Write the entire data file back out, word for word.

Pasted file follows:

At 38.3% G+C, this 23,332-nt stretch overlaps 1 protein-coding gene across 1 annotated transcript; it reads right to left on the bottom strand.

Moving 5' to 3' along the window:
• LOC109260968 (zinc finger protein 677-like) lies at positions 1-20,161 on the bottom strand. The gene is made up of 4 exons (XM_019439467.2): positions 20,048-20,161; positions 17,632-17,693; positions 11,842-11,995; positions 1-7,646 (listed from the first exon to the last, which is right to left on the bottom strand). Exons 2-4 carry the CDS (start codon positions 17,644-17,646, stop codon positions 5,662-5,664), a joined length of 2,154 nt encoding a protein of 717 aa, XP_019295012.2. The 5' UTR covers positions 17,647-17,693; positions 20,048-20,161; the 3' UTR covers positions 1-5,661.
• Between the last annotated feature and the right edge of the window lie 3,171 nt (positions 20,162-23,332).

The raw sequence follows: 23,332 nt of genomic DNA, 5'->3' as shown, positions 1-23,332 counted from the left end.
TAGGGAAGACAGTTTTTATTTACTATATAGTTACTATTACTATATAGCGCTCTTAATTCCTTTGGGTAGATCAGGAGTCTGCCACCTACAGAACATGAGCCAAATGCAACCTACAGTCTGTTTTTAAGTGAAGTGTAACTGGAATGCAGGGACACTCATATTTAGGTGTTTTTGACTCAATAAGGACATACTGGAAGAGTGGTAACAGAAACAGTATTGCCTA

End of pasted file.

At 38.3% G+C, this 23,332-nt stretch overlaps 1 protein-coding gene across 1 annotated transcript; it reads right to left on the bottom strand.

Moving 5' to 3' along the window:
• LOC109260968 (zinc finger protein 677-like) lies at positions 1-20,161 on the bottom strand. The gene is made up of 4 exons (XM_019439467.2): positions 20,048-20,161; positions 17,632-17,693; positions 11,842-11,995; positions 1-7,646 (listed from the first exon to the last, which is right to left on the bottom strand). Exons 2-4 carry the CDS (start codon positions 17,644-17,646, stop codon positions 5,662-5,664), a joined length of 2,154 nt encoding a protein of 717 aa, XP_019295012.2. The 5' UTR covers positions 17,647-17,693; positions 20,048-20,161; the 3' UTR covers positions 1-5,661.
• Between the last annotated feature and the right edge of the window lie 3,171 nt (positions 20,162-23,332).

The raw sequence follows: 23,332 nt of genomic DNA, 5'->3' as shown, positions 1-23,332 counted from the left end.
TAGGGAAGACAGTTTTTATTTACTATATAGTTACTATTACTATATAGCGCTCTTAATTCCTTTGGGTAGATCAGGAGTCTGCCACCTACAGAACATGAGCCAAATGCAACCTACAGTCTGTTTTTAAGTGAAGTGTAACTGGAATGCAGGGACACTCATATTTAGGTGTTTTTGACTCAATAAGGACATACTGGAAGAGTGGTAACAGAAACAGTATTGCCTA